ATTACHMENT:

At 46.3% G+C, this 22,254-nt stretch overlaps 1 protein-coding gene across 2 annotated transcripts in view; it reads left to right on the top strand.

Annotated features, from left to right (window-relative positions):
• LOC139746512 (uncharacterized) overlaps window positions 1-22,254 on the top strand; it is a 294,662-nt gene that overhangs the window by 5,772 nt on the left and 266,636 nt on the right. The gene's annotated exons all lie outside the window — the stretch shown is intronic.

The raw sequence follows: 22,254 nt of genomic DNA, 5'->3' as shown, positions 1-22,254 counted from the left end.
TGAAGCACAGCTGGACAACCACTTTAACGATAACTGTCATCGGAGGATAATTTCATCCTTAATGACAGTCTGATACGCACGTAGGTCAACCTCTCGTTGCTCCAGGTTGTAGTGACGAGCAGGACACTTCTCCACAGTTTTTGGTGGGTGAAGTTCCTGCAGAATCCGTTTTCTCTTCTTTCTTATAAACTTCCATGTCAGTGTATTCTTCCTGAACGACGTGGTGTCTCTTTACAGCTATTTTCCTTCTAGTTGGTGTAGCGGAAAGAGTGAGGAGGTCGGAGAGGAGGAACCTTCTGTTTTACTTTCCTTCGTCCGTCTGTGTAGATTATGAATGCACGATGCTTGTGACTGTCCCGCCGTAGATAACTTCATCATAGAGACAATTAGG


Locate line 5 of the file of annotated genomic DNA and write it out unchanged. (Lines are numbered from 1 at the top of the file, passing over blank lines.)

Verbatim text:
TGAAGCACAGCTGGACAACCACTTTAACGATAACTGTCATCGGAGGATAATTTCATCCTTAATGACAGTCTGATACGCACGTAGGTCAACCTCTCGTTGCTCCAGGTTGTAGTGACGAGCAGGACACTTCTCCACAGTTTTTGGTGGGTGAAGTTCCTGCAGAATCCGTTTTCTCTTCTTTCTTATAAACTTCCATGTCAGTGTATTCTTCCTGAACGACGTGGTGTCTCTTTACAGCTATTTTCCTTCTAGTTGGTGTAGCGGAAAGAGTGAGGAGGTCGGAGAGGAGGAACCTTCTGTTTTACTTTCCTTCGTCCGTCTGTGTAGATTATGAATGCACGATGCTTGTGACTGTCCCGCCGTAGATAACTTCATCATAGAGACAATTAGG